Table 2. Normalized
Failure Mode Distributions for
Table 2 shows the relative probability of the three principal
failure modes for relays. Relays most
commonly fail in the "stuck open" position where the mechanical switching
element fails to close and the relay fails to carry a current. Relays are less likely to unintentionally
close or remain closed after the switching current is released. For this reason, the reliability of relay
circuits can be improved by using parallel
Unlike most of the other electrical parts, relays
(with the exception of solid state relays) contain a switching element that
physically moves to make electrical contact.
This makes them less likely to follow a constant failure rate or
traditional "bathtub curve” profile.
Instead, they are more prone to follow the failure rate curve for a
mechanical part, with an increasing failure rate with age. Except for special
high voltage and high temperature applications, solid-state relays are
inherently more reliable and predictable for long life applications.
The two most common failure mechanisms of relays are
contamination and mechanical wear of the internal switching elements discussed
a. Contamination is a major
cause of early life failures. Sources of
contamination are numerous, but they are often from the various chemicals used
in the manufacturing operation (e.g., soldering fluxes and cleaning
agents). Types of contamination can be
divided into two categories: metallic and non-metallic. Metallic contamination causes shorted
conditions or blocks the physical movement of mechanical elements. Non-metallic or gaseous contamination creates
open circuits when it periodically deposits itself on contacts.
b. A second major cause of early
life failures in relays is mechanical wear of internal switching elements. In fact, the life of a relay is essentially
determined by the life of its contacts.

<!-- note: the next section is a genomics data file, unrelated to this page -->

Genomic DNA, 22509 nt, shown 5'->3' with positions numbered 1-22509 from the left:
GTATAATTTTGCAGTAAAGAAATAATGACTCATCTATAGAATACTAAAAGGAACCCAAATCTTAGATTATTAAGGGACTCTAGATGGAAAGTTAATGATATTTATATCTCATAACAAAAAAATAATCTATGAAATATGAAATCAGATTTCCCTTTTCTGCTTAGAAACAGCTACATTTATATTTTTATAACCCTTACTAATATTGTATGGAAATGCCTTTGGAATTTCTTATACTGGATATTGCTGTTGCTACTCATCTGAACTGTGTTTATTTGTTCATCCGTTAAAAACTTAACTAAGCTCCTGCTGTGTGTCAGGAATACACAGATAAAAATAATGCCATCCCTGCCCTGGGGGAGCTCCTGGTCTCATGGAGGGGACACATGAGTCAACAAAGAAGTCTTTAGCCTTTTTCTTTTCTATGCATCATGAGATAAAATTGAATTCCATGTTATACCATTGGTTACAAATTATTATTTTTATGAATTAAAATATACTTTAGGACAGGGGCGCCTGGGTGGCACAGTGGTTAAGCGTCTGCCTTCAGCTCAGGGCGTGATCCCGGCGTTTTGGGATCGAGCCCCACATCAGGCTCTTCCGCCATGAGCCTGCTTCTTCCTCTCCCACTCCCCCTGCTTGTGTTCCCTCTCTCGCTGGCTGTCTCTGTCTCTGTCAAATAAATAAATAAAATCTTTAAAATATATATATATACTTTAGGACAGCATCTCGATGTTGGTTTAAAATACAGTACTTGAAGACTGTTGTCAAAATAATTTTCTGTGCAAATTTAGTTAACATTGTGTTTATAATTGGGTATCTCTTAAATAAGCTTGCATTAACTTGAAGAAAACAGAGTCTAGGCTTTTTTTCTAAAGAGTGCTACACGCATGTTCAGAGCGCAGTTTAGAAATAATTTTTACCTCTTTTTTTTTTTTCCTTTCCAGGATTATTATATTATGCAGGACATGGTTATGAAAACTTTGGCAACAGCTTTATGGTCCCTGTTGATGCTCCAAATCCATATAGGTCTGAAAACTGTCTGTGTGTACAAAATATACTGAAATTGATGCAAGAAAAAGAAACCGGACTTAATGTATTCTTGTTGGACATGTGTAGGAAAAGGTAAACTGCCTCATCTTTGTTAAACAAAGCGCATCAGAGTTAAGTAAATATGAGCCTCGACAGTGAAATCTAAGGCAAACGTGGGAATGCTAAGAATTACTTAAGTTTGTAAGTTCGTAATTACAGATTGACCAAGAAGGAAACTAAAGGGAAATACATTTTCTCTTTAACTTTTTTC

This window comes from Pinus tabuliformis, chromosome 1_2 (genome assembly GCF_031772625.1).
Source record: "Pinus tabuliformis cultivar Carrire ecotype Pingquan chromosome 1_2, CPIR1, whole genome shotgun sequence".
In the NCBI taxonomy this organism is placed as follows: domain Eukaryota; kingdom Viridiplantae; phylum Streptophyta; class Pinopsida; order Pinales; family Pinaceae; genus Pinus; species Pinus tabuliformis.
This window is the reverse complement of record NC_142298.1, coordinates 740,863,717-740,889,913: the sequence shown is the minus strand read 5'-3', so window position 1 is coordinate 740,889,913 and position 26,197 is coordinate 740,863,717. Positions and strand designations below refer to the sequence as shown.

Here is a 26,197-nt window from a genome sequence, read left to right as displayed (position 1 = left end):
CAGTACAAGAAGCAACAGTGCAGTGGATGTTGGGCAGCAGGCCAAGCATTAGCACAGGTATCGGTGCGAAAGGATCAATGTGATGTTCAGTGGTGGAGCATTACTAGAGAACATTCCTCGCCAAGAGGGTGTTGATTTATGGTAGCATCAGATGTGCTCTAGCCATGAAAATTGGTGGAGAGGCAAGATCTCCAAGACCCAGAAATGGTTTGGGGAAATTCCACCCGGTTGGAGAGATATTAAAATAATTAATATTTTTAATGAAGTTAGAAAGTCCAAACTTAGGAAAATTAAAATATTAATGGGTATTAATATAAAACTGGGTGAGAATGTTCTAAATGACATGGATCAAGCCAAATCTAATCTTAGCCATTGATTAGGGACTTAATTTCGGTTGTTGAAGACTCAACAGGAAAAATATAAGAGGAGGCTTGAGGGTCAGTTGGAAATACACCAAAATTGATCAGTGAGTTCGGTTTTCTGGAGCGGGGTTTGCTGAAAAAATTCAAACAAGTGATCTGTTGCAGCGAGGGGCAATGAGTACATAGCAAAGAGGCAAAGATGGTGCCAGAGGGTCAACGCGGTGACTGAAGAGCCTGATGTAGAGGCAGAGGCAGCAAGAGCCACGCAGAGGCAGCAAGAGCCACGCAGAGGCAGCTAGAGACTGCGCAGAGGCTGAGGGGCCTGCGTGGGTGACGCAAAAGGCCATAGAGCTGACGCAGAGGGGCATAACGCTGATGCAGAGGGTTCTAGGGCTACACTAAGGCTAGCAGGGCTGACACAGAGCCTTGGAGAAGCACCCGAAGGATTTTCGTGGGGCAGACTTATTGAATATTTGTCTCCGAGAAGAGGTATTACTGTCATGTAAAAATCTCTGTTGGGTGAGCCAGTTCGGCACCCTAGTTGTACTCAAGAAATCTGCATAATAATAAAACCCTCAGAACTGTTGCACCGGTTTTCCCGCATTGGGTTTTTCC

Degradation of contacts is caused from high in-rush currents,
high-sustained currents, and from high voltage spikes. The source of high currents and voltages, in
turn, are determined by the type of load.
Inductive loads create the highest voltage and current spikes because
they have lowest starting resistance compared to operating resistance. This is especially true for lamp filaments
and motors, which is why derating is more severe for these types of loads. The life of a contact can be further degraded
if contamination or pitting is present on the contact. Physical wear can also
occur to other elements within the relay.
Some relays contain springs to provide a mechanical resistance against
electrical contact when a switching current is not applied. Springs will loose resiliency with time. Relays can also fail due to poor contact
alignment and open coils.
Selection of the proper relay type for a given
application is the most significant factor affecting relay reliability. Many poor design practices are used when
designing them into circuits. This is
because relays are a relatively uncommon circuit element and often receive
little attention during the design process.
Whereas most designs will use hundreds each of microcircuits, resistors,
etc.; relays typically number in the single digits. Therefore, designers are often less familiar
with the intricacies of selecting the proper relay type and rating for a
particular application. Some of the more
common poor design practices are listed as follows:
a. Paralleling contacting is where two relays
are placed in parallel to handle the current that one of them cannot handle
alone. The problem with this type of
design is that mechanical switching occurs at relatively slow switching
speeds. Therefore, for a brief instant,
only one relay needs to carry the full current load. Further, switching speeds tend to slow with
age, amplifying the affect over time.
The preferred method is to use a single relay of sufficient current
handling capability. If dual relays are
used in parallel in increase reliability, each relay should be capable of
handling the full current load.
b. Transient surge currents
are often difficult to measure and predict, especially when switching inductive
loads. It is not uncommon for surge
current to reach ten times steady state current. Protective devices should be used to limit
surge current. The simplest solution is
to use a relay with a substantially higher rated surge current than
c. A cold filament lamp draws between 3 and 10
times the steady-state current until warmed up.
Relay contacts used for switching lamps should be able to withstand
such current surges without the possibility of welded
d. Relays are sometimes used
in applications where they switch a redundant circuit element or an additional
power supply current into a circuit.